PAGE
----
BRADENTON, Fla. — Martin Perez had a chance to see Pedro Martinez throw a bullpen session when he was a minor leaguer back in 2009. But he was 18 then and too shy to speak to the pitcher he grew up idolizing.
Perez, now 28, finally had a chance to meet Martinez this month when the Hall of Famer arrived at Red Sox camp to help out with the pitchers.
They have spoken almost every day since, and Martinez has given Perez a few tips about using his legs to better stay in line with the plate as he gets into his delivery.
“Yeah, a lot,” Perez said when asked if that’s been helpful. “I think about it all the time. I like to talk to him a lot. He knows a lot when you ask him questions.”
Perez looked sharp in his spring training debut on Wednesday, giving up one unearned run in two innings against the Pittsburgh Pirates. He walked one and struck out three.
Manager Ron Roenicke said Perez was hitting 94 to 95 miles per hour with his fastball.
Perez was 7-1 with a 2.95 earned run average in the first two months of last season when he was with the Twins. He was 3-6 with a 6.29 ERA after that.
“It’s just a matter of him figuring out really how he can get back to where he was the first half of last year,” Roenicke said. “Or how do we help him with maybe a pitch mix that gets him beyond that.”
The Sox, who signed Perez to a one-year, $6.5 million deal, want to see him use his swing-and-miss changeup more and cut back a little on using his cutter.
“His changeup is outstanding,” Roenicke said. “It’s a strikeout changeup.”
Perez is the No. 4 starter and the Sox need innings from him to shore up their questionable rotation.
Back to work
In Fort Myers, Chris Sale stayed out of the rain and threw 45 pitches over what amounted to two innings off a mound in the batting cages.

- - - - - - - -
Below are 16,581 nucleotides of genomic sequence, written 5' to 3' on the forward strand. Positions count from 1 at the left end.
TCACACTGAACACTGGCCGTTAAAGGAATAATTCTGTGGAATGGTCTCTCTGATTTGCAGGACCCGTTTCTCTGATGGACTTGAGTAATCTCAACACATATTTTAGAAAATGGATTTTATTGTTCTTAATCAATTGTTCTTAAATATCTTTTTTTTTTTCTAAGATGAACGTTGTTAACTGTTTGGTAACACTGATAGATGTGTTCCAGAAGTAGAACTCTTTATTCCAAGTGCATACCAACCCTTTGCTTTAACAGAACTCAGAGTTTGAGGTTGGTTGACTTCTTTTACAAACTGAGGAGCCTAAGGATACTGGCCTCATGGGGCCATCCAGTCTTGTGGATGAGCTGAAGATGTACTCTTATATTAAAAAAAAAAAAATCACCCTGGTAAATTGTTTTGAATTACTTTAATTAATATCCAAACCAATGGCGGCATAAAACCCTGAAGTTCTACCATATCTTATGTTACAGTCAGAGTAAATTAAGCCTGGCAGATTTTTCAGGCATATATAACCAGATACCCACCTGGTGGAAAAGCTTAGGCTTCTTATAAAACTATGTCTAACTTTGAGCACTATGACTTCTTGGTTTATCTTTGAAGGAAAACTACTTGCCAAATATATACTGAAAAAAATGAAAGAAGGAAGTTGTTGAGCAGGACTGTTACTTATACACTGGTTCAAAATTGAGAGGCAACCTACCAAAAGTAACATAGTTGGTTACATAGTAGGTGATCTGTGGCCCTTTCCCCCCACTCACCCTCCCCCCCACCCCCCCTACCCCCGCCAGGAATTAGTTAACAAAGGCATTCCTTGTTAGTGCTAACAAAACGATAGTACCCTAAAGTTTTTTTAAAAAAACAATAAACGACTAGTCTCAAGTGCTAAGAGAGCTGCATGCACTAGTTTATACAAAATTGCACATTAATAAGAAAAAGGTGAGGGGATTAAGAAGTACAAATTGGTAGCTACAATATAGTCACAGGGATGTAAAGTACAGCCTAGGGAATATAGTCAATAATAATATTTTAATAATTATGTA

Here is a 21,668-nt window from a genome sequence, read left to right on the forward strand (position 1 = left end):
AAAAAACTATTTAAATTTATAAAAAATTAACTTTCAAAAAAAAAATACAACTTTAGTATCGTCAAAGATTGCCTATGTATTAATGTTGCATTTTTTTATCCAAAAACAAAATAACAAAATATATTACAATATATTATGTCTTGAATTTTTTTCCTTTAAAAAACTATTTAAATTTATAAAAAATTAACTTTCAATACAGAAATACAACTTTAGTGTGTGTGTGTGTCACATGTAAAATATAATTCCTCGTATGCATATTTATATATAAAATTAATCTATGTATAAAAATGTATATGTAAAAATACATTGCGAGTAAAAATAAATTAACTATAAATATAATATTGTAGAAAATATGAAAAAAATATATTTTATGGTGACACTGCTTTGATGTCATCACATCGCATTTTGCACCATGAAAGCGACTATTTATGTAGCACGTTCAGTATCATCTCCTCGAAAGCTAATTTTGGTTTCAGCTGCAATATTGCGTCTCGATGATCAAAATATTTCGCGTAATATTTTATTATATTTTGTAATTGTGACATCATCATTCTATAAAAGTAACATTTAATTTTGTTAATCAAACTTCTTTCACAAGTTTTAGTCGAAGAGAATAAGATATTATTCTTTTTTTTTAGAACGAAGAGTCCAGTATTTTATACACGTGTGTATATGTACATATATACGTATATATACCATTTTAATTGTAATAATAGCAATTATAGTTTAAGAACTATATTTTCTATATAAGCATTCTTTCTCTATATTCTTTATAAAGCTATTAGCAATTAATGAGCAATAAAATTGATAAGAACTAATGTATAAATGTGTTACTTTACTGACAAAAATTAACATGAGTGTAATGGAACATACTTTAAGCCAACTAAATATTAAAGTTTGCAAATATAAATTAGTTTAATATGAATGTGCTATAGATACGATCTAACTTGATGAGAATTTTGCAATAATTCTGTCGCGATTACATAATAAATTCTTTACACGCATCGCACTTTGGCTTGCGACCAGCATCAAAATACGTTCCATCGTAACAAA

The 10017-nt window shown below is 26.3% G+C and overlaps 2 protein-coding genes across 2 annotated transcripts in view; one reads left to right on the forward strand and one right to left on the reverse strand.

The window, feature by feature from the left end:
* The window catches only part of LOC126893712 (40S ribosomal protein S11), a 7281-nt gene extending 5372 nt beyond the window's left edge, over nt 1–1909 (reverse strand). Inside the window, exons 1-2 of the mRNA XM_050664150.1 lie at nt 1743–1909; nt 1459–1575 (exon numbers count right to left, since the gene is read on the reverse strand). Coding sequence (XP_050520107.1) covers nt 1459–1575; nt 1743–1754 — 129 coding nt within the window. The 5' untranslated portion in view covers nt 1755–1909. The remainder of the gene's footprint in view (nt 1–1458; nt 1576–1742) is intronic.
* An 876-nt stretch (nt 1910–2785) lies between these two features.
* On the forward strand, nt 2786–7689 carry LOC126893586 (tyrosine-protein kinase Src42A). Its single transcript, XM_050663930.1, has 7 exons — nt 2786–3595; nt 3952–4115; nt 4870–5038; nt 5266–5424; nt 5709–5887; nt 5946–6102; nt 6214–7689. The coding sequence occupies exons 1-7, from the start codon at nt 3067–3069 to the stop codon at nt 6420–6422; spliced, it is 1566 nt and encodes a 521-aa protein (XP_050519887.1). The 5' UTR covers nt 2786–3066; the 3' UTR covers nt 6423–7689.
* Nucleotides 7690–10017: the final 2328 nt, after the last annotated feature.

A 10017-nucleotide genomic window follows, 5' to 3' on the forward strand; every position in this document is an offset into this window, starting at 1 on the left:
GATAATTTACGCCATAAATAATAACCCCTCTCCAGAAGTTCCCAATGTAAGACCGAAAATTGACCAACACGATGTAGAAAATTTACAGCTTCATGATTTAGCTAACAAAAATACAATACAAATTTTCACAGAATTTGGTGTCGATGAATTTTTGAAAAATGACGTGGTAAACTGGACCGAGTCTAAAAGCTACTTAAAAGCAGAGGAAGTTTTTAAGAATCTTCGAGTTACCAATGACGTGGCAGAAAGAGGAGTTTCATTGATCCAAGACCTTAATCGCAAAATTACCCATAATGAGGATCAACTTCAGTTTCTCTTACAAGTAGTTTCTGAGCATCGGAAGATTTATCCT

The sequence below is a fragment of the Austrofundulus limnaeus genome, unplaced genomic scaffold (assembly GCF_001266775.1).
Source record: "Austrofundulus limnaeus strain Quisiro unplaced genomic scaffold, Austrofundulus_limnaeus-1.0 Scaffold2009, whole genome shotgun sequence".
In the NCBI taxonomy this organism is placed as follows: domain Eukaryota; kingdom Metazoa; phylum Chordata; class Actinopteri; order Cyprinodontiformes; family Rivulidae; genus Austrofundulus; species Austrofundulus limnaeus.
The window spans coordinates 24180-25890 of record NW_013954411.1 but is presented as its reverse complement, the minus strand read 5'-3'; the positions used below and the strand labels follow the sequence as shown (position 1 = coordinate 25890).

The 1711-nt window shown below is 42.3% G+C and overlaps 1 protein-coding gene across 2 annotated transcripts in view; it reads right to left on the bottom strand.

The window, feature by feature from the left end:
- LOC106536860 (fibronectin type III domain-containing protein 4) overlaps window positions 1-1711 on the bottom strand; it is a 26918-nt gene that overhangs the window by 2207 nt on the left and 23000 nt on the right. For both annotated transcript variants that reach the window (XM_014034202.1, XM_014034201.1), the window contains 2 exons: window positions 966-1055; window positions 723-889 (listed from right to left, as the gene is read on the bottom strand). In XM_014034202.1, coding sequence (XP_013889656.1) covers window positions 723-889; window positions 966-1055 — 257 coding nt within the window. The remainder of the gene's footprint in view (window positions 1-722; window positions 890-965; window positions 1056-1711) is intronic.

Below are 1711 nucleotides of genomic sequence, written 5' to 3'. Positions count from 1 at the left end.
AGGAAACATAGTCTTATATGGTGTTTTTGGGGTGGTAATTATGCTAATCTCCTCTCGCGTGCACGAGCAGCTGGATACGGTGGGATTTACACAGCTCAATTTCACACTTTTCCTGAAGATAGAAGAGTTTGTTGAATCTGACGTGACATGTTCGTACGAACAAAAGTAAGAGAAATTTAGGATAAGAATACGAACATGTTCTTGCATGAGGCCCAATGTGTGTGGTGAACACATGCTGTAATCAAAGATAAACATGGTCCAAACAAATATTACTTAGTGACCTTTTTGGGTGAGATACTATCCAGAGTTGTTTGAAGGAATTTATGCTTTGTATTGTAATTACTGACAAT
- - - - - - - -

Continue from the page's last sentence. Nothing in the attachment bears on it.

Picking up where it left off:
With pitching coach Dave Bush, assistant pitching coach Kevin Walker, head athletic trainer Brad Pearson, and sports sciences coordinator Mike Cianciosi watching, Sale worked with good intensity.
Roenicke said the next step would be for Sale to face hitters on Saturday. He likely would do that twice before being cleared for a game.
Sale missed the first week of workouts while recovering from pneumonia and the Sox have proceeded cautiously with their ace since.
There seems to be little chance he would be ready for Opening Day.
Roenicke got to chatting about 23-year-old outfield prospect Jarren Duran before the game. Duran has a .376 on-base percentage and 70 stolen bases in two seasons since being drafted out of Long Beach State but only eight home runs in 802 at-bats.
“It’s learning his swing and learning the strike zone, trying to figure out what kind of hitter he’s going to be,” Roenicke said. “He’s a lot stronger this year than he was last year. So I don’t know, maybe he starts driving balls. Which would be great with his speed, to hit balls in the gap and watch him run.
“I would think down the road, he’s going to have power.”
Two hours later, Duran went the other way with a fastball and homered to left field off well-regarded Pirates prospect Mitch Keller.
Duran finished 2 for 3 with a stolen base.
Ready to roll
Catcher Jonathan Lucroy, who signed Feb. 19, is set to play in his first game on Thursday against Baltimore at JetBlue Park. He will be the designated hitter. Righthanded reliever Phillips Valdez, who was claimed off waivers from Seattle on Sunday, is scheduled to pitch in the same game. Valdez, 28, started his professional career with the Indians and has since bounced to the Nationals, Rangers, and now the Sox. He appeared in 11 games for Texas last season with a 3.94 ERA and, notably, 18 strikeouts over 16 innings. The Sox want Valdez to throw his slider more often and see where that takes him. Valdez has minor league options, which adds to the team’s roster flexibility . . . Rafael Devers, who missed a week when his daughter was born in the Dominican Republic, is scheduled to play his first game on Friday . . . Hall of Famer Bill Mazeroski, 83, took the lineup card to the plate for the Pirates and received a nice hand from the crowd of 4,886.